In Asia, people tend not to think by following a logical chain of deduction based on solid facts, but rather by considering that A can lead to B but Z could also lead to B, because everything is interdependent for them.

In Western schools, critical analysis and deduction are encouraged. In Asia, pupils have many things to memorize. We could deduce from this that this memorization learning system accustoms people to associate events and facts quite freely and to capture information without especially putting it in a logical chain.

An interesting observation to end this article now: the Russian language uses a lot of negative forms (“There will never not be nothing” etc.), which has an influence on the way people think. Therefore, Russian-speaking thinkers have a very different approach to life than English- or French-speaking ones. It would be interesting to wonder if the language is responsible for this mentality or if it is the other way round (Russia and its surroundings have suffered a lot from conflicts, in which you need to be able to say no…).

Interesting references on the subject :

Marieke de Mooij’s website

A book : The nature of intellectual styles (Li-fang Zhang,Robert J. Sternberg)

Nowadays, marketing and advertising sectors use values in order to differentiate and position their brands with regard to rival brands. Values are at the heart of many segmentation and positioning decisions. Nevertheless, consumers’ and marketers’ values vary depending of their culture, and marketing and advertising will be effective only if these values match. Indeed, the only way for a marketing program to become a success, is to do everything possible so that the marketing mix of the product corresponds to the values of the consumer.

A strong brand is a brand whose values match the consumers’ values. Marketing consists in adding values to products, and advertising is the instrument used for achieving this. Values play an important role in consumer behavior. Adding values to a brand creates associations of ideas into people’s minds, and help them distinguish the products between them. Values associated with brands provide consumers with standards for making comparisons.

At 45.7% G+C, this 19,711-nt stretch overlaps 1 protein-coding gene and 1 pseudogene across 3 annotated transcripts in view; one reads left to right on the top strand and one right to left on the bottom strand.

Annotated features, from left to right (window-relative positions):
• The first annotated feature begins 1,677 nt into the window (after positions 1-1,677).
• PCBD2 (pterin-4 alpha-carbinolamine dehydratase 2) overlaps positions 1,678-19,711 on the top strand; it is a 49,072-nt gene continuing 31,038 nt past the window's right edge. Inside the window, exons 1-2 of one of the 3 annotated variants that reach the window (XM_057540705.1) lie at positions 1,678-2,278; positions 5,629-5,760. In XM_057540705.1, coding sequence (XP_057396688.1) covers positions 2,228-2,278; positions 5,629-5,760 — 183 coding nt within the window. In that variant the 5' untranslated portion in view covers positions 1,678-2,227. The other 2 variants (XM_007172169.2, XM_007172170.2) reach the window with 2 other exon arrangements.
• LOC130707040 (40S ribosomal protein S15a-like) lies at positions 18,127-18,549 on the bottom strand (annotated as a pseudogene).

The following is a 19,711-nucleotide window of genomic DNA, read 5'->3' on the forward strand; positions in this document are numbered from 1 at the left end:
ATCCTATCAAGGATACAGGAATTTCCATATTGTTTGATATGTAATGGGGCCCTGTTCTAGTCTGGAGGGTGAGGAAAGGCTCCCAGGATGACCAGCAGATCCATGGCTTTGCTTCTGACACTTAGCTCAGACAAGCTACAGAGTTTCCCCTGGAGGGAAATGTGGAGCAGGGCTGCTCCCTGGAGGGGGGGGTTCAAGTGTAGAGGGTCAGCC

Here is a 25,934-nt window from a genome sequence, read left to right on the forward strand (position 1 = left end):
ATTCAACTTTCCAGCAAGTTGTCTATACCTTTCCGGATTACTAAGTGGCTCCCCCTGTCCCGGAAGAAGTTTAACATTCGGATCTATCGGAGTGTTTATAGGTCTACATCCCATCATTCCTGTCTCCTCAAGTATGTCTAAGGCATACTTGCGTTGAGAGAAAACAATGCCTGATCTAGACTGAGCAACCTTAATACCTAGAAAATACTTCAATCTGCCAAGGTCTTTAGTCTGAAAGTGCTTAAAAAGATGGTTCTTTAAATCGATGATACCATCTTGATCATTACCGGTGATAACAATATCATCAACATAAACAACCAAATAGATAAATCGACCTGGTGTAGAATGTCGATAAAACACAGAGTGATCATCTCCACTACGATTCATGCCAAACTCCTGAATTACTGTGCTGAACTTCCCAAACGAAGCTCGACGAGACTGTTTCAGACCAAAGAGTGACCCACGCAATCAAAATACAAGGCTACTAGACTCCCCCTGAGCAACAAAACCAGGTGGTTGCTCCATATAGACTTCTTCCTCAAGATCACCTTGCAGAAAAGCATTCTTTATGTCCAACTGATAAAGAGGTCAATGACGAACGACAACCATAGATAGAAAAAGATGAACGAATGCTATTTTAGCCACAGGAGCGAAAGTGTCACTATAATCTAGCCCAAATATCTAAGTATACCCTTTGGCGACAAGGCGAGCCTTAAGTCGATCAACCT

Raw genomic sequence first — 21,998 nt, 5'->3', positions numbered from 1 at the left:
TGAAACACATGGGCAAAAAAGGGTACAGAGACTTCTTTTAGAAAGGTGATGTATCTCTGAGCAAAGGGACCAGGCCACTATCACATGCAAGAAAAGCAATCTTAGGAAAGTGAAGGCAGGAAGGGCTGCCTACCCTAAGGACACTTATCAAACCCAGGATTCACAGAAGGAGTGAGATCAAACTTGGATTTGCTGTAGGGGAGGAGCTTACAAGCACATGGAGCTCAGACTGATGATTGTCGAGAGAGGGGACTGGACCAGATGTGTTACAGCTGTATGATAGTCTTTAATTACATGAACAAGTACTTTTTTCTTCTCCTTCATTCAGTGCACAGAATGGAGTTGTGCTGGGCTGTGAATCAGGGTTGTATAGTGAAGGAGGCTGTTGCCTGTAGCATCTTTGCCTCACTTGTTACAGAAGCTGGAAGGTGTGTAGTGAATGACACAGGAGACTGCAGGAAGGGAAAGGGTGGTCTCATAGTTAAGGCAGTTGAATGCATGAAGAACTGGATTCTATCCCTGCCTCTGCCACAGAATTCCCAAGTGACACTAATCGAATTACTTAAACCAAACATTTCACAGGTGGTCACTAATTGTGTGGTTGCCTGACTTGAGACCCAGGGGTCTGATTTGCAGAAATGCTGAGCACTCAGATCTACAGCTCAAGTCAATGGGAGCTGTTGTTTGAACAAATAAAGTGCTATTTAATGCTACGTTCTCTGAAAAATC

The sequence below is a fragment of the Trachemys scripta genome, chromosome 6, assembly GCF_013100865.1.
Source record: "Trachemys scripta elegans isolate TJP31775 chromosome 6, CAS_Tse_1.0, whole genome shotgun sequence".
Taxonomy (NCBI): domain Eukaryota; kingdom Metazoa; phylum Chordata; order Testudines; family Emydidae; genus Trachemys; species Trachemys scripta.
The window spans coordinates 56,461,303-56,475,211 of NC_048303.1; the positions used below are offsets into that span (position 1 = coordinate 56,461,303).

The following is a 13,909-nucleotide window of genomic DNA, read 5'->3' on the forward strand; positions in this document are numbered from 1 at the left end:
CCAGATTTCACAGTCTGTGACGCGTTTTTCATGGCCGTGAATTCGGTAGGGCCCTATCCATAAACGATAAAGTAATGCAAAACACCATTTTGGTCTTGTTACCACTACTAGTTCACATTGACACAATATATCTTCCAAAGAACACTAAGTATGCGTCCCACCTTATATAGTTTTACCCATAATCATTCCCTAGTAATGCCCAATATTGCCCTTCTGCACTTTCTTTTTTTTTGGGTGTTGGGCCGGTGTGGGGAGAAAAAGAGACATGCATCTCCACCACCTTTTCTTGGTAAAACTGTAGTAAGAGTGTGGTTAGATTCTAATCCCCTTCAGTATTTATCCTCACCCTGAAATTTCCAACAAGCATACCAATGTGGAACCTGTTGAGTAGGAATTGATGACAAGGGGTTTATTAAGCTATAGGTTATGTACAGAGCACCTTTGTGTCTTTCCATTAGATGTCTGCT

But currently, the predominant tendency seems to be that every consumer is the same, whatever their culture, and wherever they live in the world. Moreover, it can be noted that this tendency is widespread in Western countries, which have already been swallowed up by American hegemony.  But what do Western marketers and advertisers believe that the same strategy fits every cultural group?

A mere assessment is sufficient to understand the origin of this mistake: anywhere in the world, students in marketing and advertising are taught the same theories on values, elaborated most of the time by American, or at least western authors. We can quote for example Rokeach’s “Value Survey”, a study of values and lifestyles taught and applied worldwide, although the values studied are typical for American culture.

In reality, people are socially determined by the group they belong to: as there is no universal culture, there are no universal values. Indeed, when they are translated into other languages and within other cultures, values sometimes become meaningless. People’s values vary by culture, as well as researchers’ values. If there is no match between the culture on which a research model is based and the culture of the country where it is applied, the outcome will be meaningless.